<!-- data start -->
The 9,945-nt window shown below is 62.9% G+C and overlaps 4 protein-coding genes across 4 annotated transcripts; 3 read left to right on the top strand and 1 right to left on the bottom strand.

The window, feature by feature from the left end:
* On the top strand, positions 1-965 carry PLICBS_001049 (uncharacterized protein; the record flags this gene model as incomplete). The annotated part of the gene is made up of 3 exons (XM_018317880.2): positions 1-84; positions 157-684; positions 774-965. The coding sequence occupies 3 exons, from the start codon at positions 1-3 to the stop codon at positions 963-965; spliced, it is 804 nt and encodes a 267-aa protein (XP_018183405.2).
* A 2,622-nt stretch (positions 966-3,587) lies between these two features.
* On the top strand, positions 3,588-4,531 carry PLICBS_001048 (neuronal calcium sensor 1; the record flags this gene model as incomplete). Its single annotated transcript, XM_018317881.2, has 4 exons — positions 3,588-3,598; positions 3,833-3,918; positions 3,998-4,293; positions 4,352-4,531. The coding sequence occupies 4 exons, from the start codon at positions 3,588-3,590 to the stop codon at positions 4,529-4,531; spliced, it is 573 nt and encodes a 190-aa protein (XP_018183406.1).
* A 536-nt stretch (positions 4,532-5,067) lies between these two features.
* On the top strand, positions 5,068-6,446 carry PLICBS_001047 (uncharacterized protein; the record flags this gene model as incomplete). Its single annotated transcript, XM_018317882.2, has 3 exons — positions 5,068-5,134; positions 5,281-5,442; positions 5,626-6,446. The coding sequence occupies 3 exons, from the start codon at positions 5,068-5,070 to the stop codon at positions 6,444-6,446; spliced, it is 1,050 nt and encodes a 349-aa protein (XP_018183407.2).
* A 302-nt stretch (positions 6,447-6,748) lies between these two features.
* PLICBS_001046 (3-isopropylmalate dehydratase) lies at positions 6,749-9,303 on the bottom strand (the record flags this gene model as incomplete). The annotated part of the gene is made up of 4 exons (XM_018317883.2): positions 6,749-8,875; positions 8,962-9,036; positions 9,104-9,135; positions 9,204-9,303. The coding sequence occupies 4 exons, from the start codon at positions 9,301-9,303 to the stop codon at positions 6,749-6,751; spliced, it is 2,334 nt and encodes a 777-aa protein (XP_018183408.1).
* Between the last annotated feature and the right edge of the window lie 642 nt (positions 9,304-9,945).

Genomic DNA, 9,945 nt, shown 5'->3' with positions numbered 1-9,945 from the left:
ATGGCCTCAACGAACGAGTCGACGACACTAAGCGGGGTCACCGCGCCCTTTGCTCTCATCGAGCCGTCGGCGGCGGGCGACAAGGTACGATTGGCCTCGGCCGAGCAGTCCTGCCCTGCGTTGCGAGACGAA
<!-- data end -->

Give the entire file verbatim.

The 9,945-nt window shown below is 62.9% G+C and overlaps 4 protein-coding genes across 4 annotated transcripts; 3 read left to right on the top strand and 1 right to left on the bottom strand.

The window, feature by feature from the left end:
* On the top strand, positions 1-965 carry PLICBS_001049 (uncharacterized protein; the record flags this gene model as incomplete). The annotated part of the gene is made up of 3 exons (XM_018317880.2): positions 1-84; positions 157-684; positions 774-965. The coding sequence occupies 3 exons, from the start codon at positions 1-3 to the stop codon at positions 963-965; spliced, it is 804 nt and encodes a 267-aa protein (XP_018183405.2).
* A 2,622-nt stretch (positions 966-3,587) lies between these two features.
* On the top strand, positions 3,588-4,531 carry PLICBS_001048 (neuronal calcium sensor 1; the record flags this gene model as incomplete). Its single annotated transcript, XM_018317881.2, has 4 exons — positions 3,588-3,598; positions 3,833-3,918; positions 3,998-4,293; positions 4,352-4,531. The coding sequence occupies 4 exons, from the start codon at positions 3,588-3,590 to the stop codon at positions 4,529-4,531; spliced, it is 573 nt and encodes a 190-aa protein (XP_018183406.1).
* A 536-nt stretch (positions 4,532-5,067) lies between these two features.
* On the top strand, positions 5,068-6,446 carry PLICBS_001047 (uncharacterized protein; the record flags this gene model as incomplete). Its single annotated transcript, XM_018317882.2, has 3 exons — positions 5,068-5,134; positions 5,281-5,442; positions 5,626-6,446. The coding sequence occupies 3 exons, from the start codon at positions 5,068-5,070 to the stop codon at positions 6,444-6,446; spliced, it is 1,050 nt and encodes a 349-aa protein (XP_018183407.2).
* A 302-nt stretch (positions 6,447-6,748) lies between these two features.
* PLICBS_001046 (3-isopropylmalate dehydratase) lies at positions 6,749-9,303 on the bottom strand (the record flags this gene model as incomplete). The annotated part of the gene is made up of 4 exons (XM_018317883.2): positions 6,749-8,875; positions 8,962-9,036; positions 9,104-9,135; positions 9,204-9,303. The coding sequence occupies 4 exons, from the start codon at positions 9,301-9,303 to the stop codon at positions 6,749-6,751; spliced, it is 2,334 nt and encodes a 777-aa protein (XP_018183408.1).
* Between the last annotated feature and the right edge of the window lie 642 nt (positions 9,304-9,945).

Genomic DNA, 9,945 nt, shown 5'->3' with positions numbered 1-9,945 from the left:
ATGGCCTCAACGAACGAGTCGACGACACTAAGCGGGGTCACCGCGCCCTTTGCTCTCATCGAGCCGTCGGCGGCGGGCGACAAGGTACGATTGGCCTCGGCCGAGCAGTCCTGCCCTGCGTTGCGAGACGAA